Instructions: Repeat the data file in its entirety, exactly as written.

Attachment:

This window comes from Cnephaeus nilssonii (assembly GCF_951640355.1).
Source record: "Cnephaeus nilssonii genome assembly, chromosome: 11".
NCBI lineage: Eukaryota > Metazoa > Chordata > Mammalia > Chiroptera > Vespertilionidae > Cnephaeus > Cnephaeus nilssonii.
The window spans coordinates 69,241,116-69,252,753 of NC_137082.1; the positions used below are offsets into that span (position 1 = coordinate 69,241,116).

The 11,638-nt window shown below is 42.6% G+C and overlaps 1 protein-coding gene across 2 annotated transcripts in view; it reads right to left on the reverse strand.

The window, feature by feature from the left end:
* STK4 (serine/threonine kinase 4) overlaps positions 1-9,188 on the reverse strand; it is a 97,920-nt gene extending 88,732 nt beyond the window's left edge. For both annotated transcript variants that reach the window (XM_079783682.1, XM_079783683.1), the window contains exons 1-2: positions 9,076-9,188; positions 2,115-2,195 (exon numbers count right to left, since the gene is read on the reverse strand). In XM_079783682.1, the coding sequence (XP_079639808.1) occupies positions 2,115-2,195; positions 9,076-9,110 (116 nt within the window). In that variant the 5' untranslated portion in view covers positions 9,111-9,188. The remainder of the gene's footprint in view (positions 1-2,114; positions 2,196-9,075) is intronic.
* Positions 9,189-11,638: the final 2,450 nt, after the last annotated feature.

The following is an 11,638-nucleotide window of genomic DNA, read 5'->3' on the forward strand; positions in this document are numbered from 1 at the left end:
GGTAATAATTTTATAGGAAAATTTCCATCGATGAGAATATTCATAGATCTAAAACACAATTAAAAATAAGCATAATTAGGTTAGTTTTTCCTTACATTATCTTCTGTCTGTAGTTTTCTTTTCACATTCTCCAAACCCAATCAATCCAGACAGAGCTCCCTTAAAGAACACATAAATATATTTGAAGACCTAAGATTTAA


This window comes from Cnephaeus nilssonii (assembly GCF_951640355.1).
Source record: "Cnephaeus nilssonii genome assembly, chromosome: 11".
NCBI lineage: Eukaryota > Metazoa > Chordata > Mammalia > Chiroptera > Vespertilionidae > Cnephaeus > Cnephaeus nilssonii.
The window spans coordinates 69,241,116-69,252,753 of NC_137082.1; the positions used below are offsets into that span (position 1 = coordinate 69,241,116).

The 11,638-nt window shown below is 42.6% G+C and overlaps 1 protein-coding gene across 2 annotated transcripts in view; it reads right to left on the reverse strand.

The window, feature by feature from the left end:
* STK4 (serine/threonine kinase 4) overlaps positions 1-9,188 on the reverse strand; it is a 97,920-nt gene extending 88,732 nt beyond the window's left edge. For both annotated transcript variants that reach the window (XM_079783682.1, XM_079783683.1), the window contains exons 1-2: positions 9,076-9,188; positions 2,115-2,195 (exon numbers count right to left, since the gene is read on the reverse strand). In XM_079783682.1, the coding sequence (XP_079639808.1) occupies positions 2,115-2,195; positions 9,076-9,110 (116 nt within the window). In that variant the 5' untranslated portion in view covers positions 9,111-9,188. The remainder of the gene's footprint in view (positions 1-2,114; positions 2,196-9,075) is intronic.
* Positions 9,189-11,638: the final 2,450 nt, after the last annotated feature.

The following is an 11,638-nucleotide window of genomic DNA, read 5'->3' on the forward strand; positions in this document are numbered from 1 at the left end:
GGTAATAATTTTATAGGAAAATTTCCATCGATGAGAATATTCATAGATCTAAAACACAATTAAAAATAAGCATAATTAGGTTAGTTTTTCCTTACATTATCTTCTGTCTGTAGTTTTCTTTTCACATTCTCCAAACCCAATCAATCCAGACAGAGCTCCCTTAAAGAACACATAAATATATTTGAAGACCTAAGATTTAA